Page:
Tuesday, November 06, 2001

Hmmm, I know what you are getting at Jeneane, but I am not sure how much I subscribe to the One True Voice theory.

I too play the silly game of pretending to be somebody else for money - and it is in that situation that part of the problem of voice lies. By assuming different voices during the course of a day I am tacitly admitting that I am not being true to myself (although I may be true to someone else's self!). The idea that there is, deep down there, one Voice that expresses the self perfectly is therefore tempting. It is a protection from the guilt of not telling the truth instilled from childhood.

If I consider the situations you mentioned, then there is a core within all these activities. However, I believe that my reactions and my voice are different. If all social mores and restrictions are ripped away, I believe I would emit a sound much like an over-lunched belch. Truthful, but not pretty in mixed company.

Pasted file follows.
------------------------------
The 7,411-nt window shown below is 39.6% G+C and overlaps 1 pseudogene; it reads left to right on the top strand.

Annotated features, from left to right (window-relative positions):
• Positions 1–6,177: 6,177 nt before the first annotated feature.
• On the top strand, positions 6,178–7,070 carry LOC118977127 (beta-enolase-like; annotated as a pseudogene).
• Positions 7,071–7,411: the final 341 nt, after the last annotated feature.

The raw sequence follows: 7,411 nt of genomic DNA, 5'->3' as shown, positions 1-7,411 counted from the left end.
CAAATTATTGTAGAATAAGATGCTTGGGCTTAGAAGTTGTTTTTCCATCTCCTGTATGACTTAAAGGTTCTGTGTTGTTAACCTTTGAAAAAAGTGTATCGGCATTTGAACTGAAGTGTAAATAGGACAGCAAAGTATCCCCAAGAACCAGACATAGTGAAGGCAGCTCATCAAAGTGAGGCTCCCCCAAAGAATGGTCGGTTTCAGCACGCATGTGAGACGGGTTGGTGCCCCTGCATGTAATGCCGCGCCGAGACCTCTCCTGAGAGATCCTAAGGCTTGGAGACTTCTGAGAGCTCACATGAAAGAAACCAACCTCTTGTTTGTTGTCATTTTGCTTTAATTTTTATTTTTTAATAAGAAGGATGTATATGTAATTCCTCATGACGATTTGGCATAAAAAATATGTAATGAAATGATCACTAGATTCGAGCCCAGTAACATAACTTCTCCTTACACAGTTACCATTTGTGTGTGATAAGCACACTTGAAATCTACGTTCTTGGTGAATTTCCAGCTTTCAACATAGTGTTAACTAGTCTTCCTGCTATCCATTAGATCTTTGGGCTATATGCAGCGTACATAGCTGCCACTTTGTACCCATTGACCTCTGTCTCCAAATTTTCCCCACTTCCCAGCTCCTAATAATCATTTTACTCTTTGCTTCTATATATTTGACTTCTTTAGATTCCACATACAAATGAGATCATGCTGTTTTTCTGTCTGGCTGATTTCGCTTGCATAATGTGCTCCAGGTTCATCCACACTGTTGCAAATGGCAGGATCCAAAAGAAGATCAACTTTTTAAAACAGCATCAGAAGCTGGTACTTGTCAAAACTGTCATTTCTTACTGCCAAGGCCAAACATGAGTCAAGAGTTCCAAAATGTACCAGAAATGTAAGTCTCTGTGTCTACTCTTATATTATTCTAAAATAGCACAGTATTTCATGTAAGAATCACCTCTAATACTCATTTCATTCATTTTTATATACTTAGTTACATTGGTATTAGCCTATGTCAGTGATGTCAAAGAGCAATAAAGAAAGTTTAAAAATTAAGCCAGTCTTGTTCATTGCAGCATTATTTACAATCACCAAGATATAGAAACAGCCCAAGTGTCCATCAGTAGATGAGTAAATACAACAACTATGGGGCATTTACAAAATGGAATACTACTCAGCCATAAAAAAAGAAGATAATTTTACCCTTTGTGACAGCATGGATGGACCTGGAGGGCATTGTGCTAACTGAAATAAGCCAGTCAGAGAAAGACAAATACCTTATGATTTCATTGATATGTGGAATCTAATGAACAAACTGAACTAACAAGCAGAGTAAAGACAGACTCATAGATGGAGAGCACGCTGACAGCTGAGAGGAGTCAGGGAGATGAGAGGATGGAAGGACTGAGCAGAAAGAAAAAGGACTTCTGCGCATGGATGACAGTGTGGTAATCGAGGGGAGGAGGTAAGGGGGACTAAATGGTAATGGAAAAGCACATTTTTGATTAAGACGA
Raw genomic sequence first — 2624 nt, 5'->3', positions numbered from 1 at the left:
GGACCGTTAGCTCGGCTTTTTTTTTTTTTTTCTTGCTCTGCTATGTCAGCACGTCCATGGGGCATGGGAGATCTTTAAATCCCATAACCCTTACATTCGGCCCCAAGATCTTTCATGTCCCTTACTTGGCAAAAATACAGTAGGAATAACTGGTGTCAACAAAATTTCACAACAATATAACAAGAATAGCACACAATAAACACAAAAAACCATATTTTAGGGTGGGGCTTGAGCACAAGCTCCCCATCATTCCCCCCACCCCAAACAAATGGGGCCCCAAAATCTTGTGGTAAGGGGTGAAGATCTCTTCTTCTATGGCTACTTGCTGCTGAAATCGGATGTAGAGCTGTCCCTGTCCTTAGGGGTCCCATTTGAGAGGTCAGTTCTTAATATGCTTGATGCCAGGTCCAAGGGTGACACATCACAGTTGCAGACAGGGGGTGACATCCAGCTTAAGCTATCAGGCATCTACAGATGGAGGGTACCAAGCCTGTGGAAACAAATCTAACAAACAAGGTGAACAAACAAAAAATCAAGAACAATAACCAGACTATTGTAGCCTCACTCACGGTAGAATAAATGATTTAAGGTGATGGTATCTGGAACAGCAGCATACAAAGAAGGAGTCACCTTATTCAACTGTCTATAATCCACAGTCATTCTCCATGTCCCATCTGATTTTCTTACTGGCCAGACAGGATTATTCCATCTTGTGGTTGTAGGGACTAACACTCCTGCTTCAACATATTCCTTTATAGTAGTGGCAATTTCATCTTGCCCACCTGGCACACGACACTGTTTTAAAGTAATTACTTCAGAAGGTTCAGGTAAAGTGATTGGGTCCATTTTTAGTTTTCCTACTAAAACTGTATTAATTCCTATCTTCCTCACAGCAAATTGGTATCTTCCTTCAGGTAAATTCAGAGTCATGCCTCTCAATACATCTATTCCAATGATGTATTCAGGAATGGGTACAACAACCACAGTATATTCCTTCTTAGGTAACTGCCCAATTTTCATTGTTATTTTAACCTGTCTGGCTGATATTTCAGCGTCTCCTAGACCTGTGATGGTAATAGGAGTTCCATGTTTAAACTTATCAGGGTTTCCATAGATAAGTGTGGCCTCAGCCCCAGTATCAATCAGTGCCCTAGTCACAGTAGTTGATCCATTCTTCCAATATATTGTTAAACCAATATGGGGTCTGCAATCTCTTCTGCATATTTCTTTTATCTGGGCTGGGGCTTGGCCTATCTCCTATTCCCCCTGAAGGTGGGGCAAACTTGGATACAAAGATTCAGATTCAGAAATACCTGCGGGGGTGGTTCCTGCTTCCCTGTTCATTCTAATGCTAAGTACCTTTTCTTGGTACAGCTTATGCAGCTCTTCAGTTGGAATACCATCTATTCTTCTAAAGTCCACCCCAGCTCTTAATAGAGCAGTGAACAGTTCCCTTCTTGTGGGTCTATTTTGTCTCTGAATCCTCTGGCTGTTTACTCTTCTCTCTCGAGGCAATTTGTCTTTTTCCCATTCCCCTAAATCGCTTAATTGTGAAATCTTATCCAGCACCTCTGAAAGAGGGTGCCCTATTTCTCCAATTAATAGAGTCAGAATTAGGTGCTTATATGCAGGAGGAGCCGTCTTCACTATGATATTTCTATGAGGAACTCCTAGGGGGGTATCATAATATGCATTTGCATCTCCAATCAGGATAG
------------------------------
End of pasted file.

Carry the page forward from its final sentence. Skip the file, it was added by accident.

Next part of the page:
But before going any further it may be worth considering whether there is a cultural context here. There is a tendency among North Americans to have a greater dependency on 18th century Universal Truths than there is among Western Europeans (And for obvious reasons). We are a cynical, pragmatic lot over here. That is not a value judgement (it may not even be a valid judgement - or judgment). That could mean that when we start talking about the Voice, we are not using the same script.

So, let's agree that there is a Voice to some extent or other. But just because it is true, does that mean it is worth listening to? I can point to some very truthful individuals in that sense. They also happen to be complete tossers that I am not inclined to listen to.

Which leaves us with a slight problem. How do we get to the nitty gritty that is Andrew Arnold? And How do we know when we've found it?

But more to the point - is it worth looking for?

Andy A

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